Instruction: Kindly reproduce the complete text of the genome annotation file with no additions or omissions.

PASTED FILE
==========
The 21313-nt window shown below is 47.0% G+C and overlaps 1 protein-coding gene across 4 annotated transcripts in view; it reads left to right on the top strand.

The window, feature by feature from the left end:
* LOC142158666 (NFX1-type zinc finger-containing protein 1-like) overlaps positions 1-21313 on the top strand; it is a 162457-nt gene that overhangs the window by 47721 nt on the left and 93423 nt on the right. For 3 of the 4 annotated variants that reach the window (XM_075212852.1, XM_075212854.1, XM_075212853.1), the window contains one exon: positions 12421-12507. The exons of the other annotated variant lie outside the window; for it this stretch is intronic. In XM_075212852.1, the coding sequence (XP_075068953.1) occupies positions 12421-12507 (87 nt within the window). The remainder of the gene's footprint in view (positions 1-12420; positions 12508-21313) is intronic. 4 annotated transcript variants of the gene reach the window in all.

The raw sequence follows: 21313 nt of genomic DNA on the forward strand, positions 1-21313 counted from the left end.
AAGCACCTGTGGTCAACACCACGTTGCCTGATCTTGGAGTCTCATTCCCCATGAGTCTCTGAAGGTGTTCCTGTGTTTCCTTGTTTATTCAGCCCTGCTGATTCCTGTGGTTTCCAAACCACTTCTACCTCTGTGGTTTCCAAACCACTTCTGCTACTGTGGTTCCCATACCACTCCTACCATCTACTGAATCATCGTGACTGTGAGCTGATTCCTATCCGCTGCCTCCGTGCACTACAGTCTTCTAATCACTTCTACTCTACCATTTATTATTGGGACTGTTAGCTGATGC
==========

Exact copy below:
The 21313-nt window shown below is 47.0% G+C and overlaps 1 protein-coding gene across 4 annotated transcripts in view; it reads left to right on the top strand.

The window, feature by feature from the left end:
* LOC142158666 (NFX1-type zinc finger-containing protein 1-like) overlaps positions 1-21313 on the top strand; it is a 162457-nt gene that overhangs the window by 47721 nt on the left and 93423 nt on the right. For 3 of the 4 annotated variants that reach the window (XM_075212852.1, XM_075212854.1, XM_075212853.1), the window contains one exon: positions 12421-12507. The exons of the other annotated variant lie outside the window; for it this stretch is intronic. In XM_075212852.1, the coding sequence (XP_075068953.1) occupies positions 12421-12507 (87 nt within the window). The remainder of the gene's footprint in view (positions 1-12420; positions 12508-21313) is intronic. 4 annotated transcript variants of the gene reach the window in all.

The raw sequence follows: 21313 nt of genomic DNA on the forward strand, positions 1-21313 counted from the left end.
AAGCACCTGTGGTCAACACCACGTTGCCTGATCTTGGAGTCTCATTCCCCATGAGTCTCTGAAGGTGTTCCTGTGTTTCCTTGTTTATTCAGCCCTGCTGATTCCTGTGGTTTCCAAACCACTTCTACCTCTGTGGTTTCCAAACCACTTCTGCTACTGTGGTTCCCATACCACTCCTACCATCTACTGAATCATCGTGACTGTGAGCTGATTCCTATCCGCTGCCTCCGTGCACTACAGTCTTCTAATCACTTCTACTCTACCATTTATTATTGGGACTGTTAGCTGATGC